In the update, our CEO further explained that we plan to reallocate capital from cars to SUVs and trucks that we do not sell in our major markets today, including the Ranger and EcoSport in North America and the all-new Bronco. The reallocation of capital investment will be facilitated by actions such as leveraging our global manufacturing footprint allowing us to re‑source our low margin cars to low-cost locations. The example provided was our plan to build the next-generation Focus for North America in China, saving capital investment and ongoing costs. In addition, we announced that we plan to reduce internal combustion engine capital expenditures (our existing vehicle powertrain) and redeploy that capital into electrification while also accelerating the introduction of connected, smart vehicles and services. The redeployment of resources will be made possible by reducing automotive cost growth, increasing the use of common parts across the full line of vehicles, reducing complexity, and building fewer prototypes. We also announced our plan to expand electric vehicle revenue opportunities by focusing on an ecosystem of products and services for electric vehicles and the unique opportunities they provide.

While we presented a vision for the future and opportunities to grow revenue and profit on October 3rd, we did not present any information regarding revenue associated with our existing portfolio of cars, SUVs, and trucks. Top-line revenue by product line or vehicle classification has not been our focus when allocating resources or deciding where to invest. Instead, we have always depended on the entire portfolio of vehicles and optimizing returns, given the high costs of entry in our industry and the regulatory environment. Our CEO presented a slide depicting how we plan to evolve our portfolio of products and services to optimize returns. As our portfolio of products and services evolves, and we begin earning revenue from the future opportunities that were identified – electric and autonomous vehicles, smart and connected services, and digital services – we will modify our disclosures based on our evaluation of how the nature, amount, timing, and uncertainty of cash flows from those new revenue sources may be impacted by economic factors to which they are most sensitive.

Ford Motor Company
December 1, 2017
Page 4 of 4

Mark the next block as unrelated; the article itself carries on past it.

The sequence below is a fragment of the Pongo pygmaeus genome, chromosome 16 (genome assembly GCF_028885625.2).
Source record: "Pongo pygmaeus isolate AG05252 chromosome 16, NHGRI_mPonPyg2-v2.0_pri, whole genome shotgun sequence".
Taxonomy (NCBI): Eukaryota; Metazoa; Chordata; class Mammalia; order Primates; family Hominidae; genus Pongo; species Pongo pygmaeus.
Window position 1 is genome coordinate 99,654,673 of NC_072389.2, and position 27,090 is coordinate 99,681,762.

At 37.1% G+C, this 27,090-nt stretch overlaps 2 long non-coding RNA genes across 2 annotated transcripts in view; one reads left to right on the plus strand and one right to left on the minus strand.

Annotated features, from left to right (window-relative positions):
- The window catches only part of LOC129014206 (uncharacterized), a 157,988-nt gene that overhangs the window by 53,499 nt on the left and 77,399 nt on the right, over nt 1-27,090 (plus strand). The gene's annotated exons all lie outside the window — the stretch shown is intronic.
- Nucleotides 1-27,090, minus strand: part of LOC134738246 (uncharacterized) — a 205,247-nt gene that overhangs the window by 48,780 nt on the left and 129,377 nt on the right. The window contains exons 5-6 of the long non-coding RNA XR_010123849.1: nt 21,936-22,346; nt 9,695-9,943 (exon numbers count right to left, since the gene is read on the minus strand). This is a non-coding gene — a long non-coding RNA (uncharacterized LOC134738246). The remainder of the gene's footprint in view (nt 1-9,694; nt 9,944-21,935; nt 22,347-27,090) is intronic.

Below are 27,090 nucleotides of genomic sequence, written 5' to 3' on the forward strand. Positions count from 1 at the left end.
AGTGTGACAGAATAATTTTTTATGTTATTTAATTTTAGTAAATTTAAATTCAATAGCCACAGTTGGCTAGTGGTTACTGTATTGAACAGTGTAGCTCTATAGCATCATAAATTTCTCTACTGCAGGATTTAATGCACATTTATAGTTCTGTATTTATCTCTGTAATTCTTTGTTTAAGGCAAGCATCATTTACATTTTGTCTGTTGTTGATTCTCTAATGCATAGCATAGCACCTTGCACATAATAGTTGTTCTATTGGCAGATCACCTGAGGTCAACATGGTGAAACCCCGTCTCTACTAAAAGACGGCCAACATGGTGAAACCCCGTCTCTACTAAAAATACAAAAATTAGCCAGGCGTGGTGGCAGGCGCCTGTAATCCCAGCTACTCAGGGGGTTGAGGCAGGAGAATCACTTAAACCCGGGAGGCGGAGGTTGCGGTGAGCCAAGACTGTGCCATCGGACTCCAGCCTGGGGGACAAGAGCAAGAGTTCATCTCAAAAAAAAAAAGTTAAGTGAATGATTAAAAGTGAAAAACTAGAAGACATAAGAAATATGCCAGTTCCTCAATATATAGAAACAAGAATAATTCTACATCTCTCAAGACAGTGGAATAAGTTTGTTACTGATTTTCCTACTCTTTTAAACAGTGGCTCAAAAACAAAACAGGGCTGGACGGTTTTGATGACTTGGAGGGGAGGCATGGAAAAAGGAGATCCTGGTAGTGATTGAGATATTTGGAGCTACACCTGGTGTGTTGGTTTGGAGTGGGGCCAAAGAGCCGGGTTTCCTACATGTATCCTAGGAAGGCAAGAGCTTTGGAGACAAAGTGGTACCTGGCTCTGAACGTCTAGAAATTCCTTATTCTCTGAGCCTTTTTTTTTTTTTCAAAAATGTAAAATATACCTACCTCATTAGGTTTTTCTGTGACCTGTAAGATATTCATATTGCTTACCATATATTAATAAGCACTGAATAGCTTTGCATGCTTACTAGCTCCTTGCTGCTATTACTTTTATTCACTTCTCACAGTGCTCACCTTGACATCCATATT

We Highlight Trends During Our Earnings Calls

Consistent with our historical earnings calls, references to strong performance address units sold to dealers and our overall Automotive segment margin. Through a series of analytical exercises conducted annually, we can estimate revenue and margin trends on our vehicle lines. This information, though, does not meet the level of precision required for financial reporting. Therefore, during our earnings events, we only present revenue by segment and geography.

* * *

During our efforts to implement ASC 606 and the requisite disclosures, we evaluated the revenue data we use to internally manage and evaluate business performance, as well as the information provided externally regarding the sources of revenue. We also paid close attention to the objective of the standard – to report useful information to the users of the financial statements about the nature, amount, timing, and uncertainty of revenue and cash flows arising from a contract with a customer. As a result, in addition to the information we provide to our CODM and historically provided in other communications, we decided to further disaggregate revenue based on six key elements of our contracts:

What product or service was being offered under the contract
Whether the customer was a dealer or a retail customer
When cash was collected
When revenue was recognized
Whether the amount we received was fixed or varied, and
Whether the contract involved significant ongoing performance obligations

Given all that we reviewed and considered, we concluded that revenue disaggregated based on these elements was the most meaningful information to the users of our financial statements.

We appreciate your assistance in our compliance with applicable disclosure requirements and in enhancing the overall disclosures in our filings. Should you have any questions or comments regarding our responses, please feel free to contact me at (313) 322-0282.


/s/ Bob Shanks

Bob Shanks